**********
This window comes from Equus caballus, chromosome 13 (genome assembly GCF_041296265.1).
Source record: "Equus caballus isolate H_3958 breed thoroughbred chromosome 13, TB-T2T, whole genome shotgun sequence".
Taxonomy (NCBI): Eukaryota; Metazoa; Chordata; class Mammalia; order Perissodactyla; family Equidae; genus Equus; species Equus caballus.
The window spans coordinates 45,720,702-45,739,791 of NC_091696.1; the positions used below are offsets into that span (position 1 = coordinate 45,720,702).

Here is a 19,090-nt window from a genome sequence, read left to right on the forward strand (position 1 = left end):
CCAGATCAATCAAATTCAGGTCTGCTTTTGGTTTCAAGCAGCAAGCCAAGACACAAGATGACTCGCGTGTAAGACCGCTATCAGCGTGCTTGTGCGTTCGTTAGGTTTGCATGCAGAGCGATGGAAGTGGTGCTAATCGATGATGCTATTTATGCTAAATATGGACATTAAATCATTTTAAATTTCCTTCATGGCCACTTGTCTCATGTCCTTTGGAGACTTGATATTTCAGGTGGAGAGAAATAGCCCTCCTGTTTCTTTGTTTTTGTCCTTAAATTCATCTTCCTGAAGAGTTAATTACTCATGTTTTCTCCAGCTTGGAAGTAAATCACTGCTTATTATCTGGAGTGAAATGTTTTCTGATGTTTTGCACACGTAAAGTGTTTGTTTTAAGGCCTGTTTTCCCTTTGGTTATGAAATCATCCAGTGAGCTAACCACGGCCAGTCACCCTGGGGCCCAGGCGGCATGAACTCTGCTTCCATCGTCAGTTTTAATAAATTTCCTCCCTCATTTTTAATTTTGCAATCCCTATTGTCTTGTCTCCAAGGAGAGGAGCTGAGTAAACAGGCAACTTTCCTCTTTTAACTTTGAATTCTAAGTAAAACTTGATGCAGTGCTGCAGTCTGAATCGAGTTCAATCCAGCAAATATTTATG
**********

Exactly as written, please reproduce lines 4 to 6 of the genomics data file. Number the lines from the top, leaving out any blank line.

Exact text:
The window spans coordinates 45,720,702-45,739,791 of NC_091696.1; the positions used below are offsets into that span (position 1 = coordinate 45,720,702).

Here is a 19,090-nt window from a genome sequence, read left to right on the forward strand (position 1 = left end):
CCAGATCAATCAAATTCAGGTCTGCTTTTGGTTTCAAGCAGCAAGCCAAGACACAAGATGACTCGCGTGTAAGACCGCTATCAGCGTGCTTGTGCGTTCGTTAGGTTTGCATGCAGAGCGATGGAAGTGGTGCTAATCGATGATGCTATTTATGCTAAATATGGACATTAAATCATTTTAAATTTCCTTCATGGCCACTTGTCTCATGTCCTTTGGAGACTTGATATTTCAGGTGGAGAGAAATAGCCCTCCTGTTTCTTTGTTTTTGTCCTTAAATTCATCTTCCTGAAGAGTTAATTACTCATGTTTTCTCCAGCTTGGAAGTAAATCACTGCTTATTATCTGGAGTGAAATGTTTTCTGATGTTTTGCACACGTAAAGTGTTTGTTTTAAGGCCTGTTTTCCCTTTGGTTATGAAATCATCCAGTGAGCTAACCACGGCCAGTCACCCTGGGGCCCAGGCGGCATGAACTCTGCTTCCATCGTCAGTTTTAATAAATTTCCTCCCTCATTTTTAATTTTGCAATCCCTATTGTCTTGTCTCCAAGGAGAGGAGCTGAGTAAACAGGCAACTTTCCTCTTTTAACTTTGAATTCTAAGTAAAACTTGATGCAGTGCTGCAGTCTGAATCGAGTTCAATCCAGCAAATATTTATG